It would have been way better if they had left it in it's natural state. At least then it was walkable and bikeable, now it's neither.

A new track is slowly appearing beside the old natural one, but I fear that this will get washed away pretty badly as soon as it pours rain next time.

It's a pity that some people are so short-sighted.

I do trail maintenance when i'm out riding sometimes, but try to leave the tracks in much the same "untouched" condition as I find them.


R.
 

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Walt Dizzy said:
Speaking from personal experience, my group is working hard to keep the park management happy (as well as the people riding the trails). I really don't appreciate people adding their own lines to what we've done already.

Is it really that hard to find out who is maintaining the trail and show up for the work days? I bend over backwards to give people input, the ones who show up. Is there a good reason why you get to change things later?

Walt
Following the land manager's rules, the IMBA guidlines, common sense and building consensus among users and authorities ended up getting Mr. Dizzy and I the title of trail managers at a state park and landed us the opportunity to take over leading a project that will make the best and biggest trail network in our area. It's not the fast way but the end result will be tremendous. Even with the authority we have we still make sure several agree with even slight changes and fixes, and we always make sure the head ranger agrees.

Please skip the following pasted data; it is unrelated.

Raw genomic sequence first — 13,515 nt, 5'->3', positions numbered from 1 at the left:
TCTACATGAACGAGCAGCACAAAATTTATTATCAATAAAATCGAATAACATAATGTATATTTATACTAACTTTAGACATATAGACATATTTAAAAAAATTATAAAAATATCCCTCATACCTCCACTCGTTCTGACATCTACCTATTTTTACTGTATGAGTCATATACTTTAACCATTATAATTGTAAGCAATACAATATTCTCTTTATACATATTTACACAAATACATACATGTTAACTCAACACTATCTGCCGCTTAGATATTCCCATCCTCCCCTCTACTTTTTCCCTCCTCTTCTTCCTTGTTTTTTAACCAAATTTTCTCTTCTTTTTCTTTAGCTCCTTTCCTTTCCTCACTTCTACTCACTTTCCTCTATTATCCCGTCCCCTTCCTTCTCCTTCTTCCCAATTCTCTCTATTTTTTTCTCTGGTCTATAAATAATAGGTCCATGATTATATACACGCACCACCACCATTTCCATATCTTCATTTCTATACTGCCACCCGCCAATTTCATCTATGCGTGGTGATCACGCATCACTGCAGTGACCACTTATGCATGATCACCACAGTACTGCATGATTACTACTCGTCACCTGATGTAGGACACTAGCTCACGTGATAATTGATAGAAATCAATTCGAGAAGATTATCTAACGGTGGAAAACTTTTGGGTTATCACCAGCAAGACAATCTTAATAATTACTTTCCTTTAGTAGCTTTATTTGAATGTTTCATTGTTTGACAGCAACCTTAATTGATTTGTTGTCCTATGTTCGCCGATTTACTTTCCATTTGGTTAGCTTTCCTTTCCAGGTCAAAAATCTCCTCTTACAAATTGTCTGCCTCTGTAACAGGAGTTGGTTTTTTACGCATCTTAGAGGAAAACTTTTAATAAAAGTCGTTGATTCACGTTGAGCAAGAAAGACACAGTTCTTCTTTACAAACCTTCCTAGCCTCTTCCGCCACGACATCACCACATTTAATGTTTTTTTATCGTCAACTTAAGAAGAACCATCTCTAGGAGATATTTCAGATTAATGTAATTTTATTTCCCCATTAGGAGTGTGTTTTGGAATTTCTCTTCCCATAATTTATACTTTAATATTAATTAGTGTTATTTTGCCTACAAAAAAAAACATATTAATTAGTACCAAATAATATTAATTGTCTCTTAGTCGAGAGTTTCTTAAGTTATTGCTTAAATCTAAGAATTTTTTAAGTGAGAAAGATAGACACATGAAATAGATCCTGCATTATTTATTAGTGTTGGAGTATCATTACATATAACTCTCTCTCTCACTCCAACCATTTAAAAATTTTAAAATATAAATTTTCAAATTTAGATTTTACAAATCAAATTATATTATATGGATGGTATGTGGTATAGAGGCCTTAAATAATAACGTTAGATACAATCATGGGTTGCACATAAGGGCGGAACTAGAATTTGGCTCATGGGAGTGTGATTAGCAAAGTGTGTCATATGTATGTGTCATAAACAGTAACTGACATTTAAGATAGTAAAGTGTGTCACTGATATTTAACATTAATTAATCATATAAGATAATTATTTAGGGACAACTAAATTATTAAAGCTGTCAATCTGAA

The down side of course is it does not satisfy my hedonistic self that loves instant gratification. I just keep realizing how it will eventually mean 18 miles single track instead of 3 miles of gravel covered ski trails.

I am also slow to make some changes because I have many years of fighting erosion due to involvement in trout stream and bike clubs and you get a sense of what will work and not work. You want design that minimizes the amount of annual maintenance so have time to make new progress or ride.

BTW: It's rare when Mr. Dizzy and I see a line somebody did on their own that seems to hold up to 4 seasons that include rain, snow and ice, and it usually just prolongs the time needed on annual maintenance.

Bottom line is respect the land manager and build consensus for best results.
 

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jaybird said:
I see these offshoots and started wondering if the riders would freak out if I filled in the "waterfall" section so that I didn't have to dismount and scramble down.
This is a joke right? Making a point that no one should make new trails without permission? Please tell me your kidding, otherwise we will have ninjas waiting to jump you from the rocks above the waterfall. :D
 

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JamR said: